The first is at Binalong bay, Tasmania. A beautiful day and and what a lovely spot. Oh, did we mention that Tim's surgery to his thumb was done in Launceston hospital? The infection took hold on the boat on our way to Tassie for our annual winter holiday for 2 weeks. Well that turned into 4 and a 'alf weeks. We did get a little bit of sight seeing done though (between Outpatient visits).Whilst staying at one of our usual haunts in St Helens we did a bit of sight seeing and thought Binalong bay was just gorgeous.
We also Had a look in at the Sea horse world at Beauty point. All those wee sea horses! Cool. And not just sea horses. They had a petting area aswell where the children could get to hold sea creatures. A real hit with the children. We found heaps of stuff in the souvenir shop to buy. Reasonable prices too.
I know it may seem strange for some but as we mentioned; we have a winter holiday in Tassie each year now. Well this year was a doozy. Plenty of frosts up Launceston way. These pics were taken around 10.00 am. everything was still white.
We also love a bit of architecture. The water tower in Evandale for instance. A lovely job. Invokes the old saying "they don't make 'em like that any more". Then we accidently stepped into the wrong shop and found this gem. It's the old woolstore in Launceston. It's said to be the best example of high art neovou
Spring came early this year. We've had a much dryer winter aswell. I think it was about 40% dryer than the average. The grass has started growing sooner than expected as a result.
The last 3 months have been quite slow for Tin
m. He had a run-in with his Table saw. His thumb was cut but it was just a flesh wound; no, seriously. Not like Monty Python's "it's just a flesh wound". It was nasty but no serious damage to bone or ligaments. It was what happened next that caused the mess. To keep it short after treatment at the hosp. an infection set in and 2 operations later he now has a thumb with lots of damage. He may need 2 more opp's to get better movement. Let's just say he and his thumb are not real good mates at the moment. No pic's to look at. They're a bit gory for here.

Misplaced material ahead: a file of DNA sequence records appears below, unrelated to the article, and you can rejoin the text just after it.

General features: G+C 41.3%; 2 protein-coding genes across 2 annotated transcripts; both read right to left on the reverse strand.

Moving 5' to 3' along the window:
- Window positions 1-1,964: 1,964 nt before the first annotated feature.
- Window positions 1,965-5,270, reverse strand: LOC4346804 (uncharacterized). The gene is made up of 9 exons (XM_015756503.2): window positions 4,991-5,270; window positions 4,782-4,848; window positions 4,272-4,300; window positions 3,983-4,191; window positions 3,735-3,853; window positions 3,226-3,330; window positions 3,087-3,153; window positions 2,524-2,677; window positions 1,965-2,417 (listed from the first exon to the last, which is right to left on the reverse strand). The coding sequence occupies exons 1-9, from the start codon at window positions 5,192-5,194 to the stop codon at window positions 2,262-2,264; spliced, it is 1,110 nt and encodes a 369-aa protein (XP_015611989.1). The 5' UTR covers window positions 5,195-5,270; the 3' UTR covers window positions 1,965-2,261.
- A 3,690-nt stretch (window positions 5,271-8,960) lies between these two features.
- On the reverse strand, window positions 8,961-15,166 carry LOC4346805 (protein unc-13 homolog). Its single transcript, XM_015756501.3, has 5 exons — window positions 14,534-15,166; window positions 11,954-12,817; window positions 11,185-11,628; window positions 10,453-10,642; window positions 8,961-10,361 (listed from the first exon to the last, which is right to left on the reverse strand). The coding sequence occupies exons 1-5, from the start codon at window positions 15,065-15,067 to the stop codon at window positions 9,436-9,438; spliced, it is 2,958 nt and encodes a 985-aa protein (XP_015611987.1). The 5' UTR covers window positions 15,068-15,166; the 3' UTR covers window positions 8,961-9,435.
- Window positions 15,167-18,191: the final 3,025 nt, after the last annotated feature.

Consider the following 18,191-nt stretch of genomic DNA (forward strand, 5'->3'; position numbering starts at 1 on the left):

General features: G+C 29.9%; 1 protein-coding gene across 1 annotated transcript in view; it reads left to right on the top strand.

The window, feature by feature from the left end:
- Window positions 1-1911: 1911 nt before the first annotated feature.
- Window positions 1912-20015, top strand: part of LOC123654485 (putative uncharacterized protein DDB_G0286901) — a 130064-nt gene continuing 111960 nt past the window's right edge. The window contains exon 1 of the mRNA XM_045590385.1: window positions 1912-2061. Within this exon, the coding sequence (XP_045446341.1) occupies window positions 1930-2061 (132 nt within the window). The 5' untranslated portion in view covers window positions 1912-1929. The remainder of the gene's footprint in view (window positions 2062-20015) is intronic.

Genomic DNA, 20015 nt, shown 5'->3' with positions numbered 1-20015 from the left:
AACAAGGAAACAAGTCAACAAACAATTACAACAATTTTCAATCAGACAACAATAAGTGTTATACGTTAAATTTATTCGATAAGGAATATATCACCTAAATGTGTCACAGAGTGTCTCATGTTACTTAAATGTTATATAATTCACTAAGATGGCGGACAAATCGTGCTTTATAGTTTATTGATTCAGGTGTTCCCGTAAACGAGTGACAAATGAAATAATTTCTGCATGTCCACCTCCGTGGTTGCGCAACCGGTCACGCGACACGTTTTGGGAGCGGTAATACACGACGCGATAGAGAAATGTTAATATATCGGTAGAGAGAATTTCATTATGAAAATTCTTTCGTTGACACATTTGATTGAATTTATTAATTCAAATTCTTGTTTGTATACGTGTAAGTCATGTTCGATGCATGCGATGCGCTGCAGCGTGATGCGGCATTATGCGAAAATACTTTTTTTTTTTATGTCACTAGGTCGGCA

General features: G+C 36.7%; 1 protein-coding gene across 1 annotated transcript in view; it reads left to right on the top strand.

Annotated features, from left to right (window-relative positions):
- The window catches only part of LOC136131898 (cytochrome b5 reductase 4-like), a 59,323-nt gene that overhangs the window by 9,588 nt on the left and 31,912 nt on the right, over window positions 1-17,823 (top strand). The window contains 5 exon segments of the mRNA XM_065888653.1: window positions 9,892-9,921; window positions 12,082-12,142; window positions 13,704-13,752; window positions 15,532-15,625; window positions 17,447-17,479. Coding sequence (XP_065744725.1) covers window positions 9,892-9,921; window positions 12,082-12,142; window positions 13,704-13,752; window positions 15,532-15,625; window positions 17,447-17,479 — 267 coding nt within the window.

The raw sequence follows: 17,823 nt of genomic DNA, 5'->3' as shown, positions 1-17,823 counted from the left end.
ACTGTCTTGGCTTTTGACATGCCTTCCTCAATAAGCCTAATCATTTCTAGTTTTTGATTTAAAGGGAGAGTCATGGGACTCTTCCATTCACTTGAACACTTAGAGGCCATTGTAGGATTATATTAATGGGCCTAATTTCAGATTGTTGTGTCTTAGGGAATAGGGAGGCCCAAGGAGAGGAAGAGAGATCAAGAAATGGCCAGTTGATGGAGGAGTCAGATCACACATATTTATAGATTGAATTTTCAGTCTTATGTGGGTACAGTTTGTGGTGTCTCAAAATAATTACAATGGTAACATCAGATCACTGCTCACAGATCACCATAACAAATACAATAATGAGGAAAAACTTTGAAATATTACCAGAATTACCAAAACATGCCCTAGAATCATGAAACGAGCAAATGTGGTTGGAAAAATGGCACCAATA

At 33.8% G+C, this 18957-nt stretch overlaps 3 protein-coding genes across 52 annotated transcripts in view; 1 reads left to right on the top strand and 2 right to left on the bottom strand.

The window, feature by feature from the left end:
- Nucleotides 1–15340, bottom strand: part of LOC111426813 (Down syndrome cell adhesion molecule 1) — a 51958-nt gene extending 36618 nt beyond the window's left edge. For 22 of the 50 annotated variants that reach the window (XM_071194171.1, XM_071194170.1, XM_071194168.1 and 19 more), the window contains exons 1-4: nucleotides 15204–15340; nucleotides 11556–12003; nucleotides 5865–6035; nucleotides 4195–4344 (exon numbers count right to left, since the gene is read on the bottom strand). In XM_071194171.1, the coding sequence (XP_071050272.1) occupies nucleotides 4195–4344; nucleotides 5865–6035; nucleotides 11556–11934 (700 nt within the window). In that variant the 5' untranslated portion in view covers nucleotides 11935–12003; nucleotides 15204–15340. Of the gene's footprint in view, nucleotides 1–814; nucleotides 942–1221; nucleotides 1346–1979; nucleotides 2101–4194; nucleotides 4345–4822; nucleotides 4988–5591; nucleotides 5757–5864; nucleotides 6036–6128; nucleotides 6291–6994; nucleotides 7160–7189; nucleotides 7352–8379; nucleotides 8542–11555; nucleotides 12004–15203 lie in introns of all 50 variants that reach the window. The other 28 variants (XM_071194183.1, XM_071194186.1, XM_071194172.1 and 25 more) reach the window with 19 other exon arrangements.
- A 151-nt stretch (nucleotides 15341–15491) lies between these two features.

There's been a lot of quilts coming in for Pam to do. She has lots of challenges with some of the custom quilts she has had to do but always enjoys the work. they always look fantastic and the customers love what she does with their master pieces. Here's a few she's done. (We only post pic's from people who have given us permission)
well that's summer gone! Puffff! Just like that. We thought we'd share some more stuff.
We've been busy in the garden areas with many more trees planted. We've put in Redgums and mallees. We've had some losses though. It just happens that because we water to keep the place green (both for you guys and fire protection), that the Wallabies want to come here. "Isn't that lovely" you might say. Well it would be but they don't just eat the grass! They love the nice soft shoots of the new trees. PFFFFFT! Need less to say we've lost some. Tim's been busy making tree gaurds. He's about half way we think? We planted about 60 trees so a lot to do.
One thing we do that hasn't been mentioned before is the timber. Tim has this little problem...he loves the stuff so much he's always looking for nice bit's. Now when we say bits; what we realy mean is logs. He loves to get them under his Lucas mill and let the chips fly. Logs are a lot like chocolate; "you never know what you might get". Those that have stayed will have seen some of it in the cottages and on your walks.
He's made a few bit's too.
Tim also sells his wood. Well except the bit's he loves to much which will go in our house. Speaking of the house; we've been doing some painting and repairs to it over the summer.
That's about it for now so 'till next time................................